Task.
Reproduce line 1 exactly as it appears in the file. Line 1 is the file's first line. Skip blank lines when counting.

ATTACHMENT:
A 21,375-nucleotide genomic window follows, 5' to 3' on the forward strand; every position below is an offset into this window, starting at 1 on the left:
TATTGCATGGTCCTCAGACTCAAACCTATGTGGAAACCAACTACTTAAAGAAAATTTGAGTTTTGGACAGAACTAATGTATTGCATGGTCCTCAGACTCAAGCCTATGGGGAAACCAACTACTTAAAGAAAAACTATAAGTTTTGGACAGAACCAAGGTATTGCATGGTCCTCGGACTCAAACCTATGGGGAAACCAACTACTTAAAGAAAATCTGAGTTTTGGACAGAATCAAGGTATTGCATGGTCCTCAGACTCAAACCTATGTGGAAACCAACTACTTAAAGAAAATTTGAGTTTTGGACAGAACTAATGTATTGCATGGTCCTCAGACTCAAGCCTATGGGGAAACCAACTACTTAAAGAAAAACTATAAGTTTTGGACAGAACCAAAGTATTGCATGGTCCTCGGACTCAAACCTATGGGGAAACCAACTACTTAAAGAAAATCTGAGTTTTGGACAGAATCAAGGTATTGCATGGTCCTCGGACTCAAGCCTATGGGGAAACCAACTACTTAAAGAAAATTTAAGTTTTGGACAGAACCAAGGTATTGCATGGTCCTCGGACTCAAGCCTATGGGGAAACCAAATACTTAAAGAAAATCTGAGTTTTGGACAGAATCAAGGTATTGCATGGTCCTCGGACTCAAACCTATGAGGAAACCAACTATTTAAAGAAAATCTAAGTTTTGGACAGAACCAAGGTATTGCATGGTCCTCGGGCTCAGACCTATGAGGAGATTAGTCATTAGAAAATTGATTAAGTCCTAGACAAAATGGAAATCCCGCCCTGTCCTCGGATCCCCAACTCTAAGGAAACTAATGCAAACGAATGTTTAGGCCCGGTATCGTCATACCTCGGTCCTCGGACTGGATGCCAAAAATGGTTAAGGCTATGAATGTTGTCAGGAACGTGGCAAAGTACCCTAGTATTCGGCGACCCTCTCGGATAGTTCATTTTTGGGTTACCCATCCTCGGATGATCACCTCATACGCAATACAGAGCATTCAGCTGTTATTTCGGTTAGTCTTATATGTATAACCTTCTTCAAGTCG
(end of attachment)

A 21,375-nucleotide genomic window follows, 5' to 3' on the forward strand; every position below is an offset into this window, starting at 1 on the left: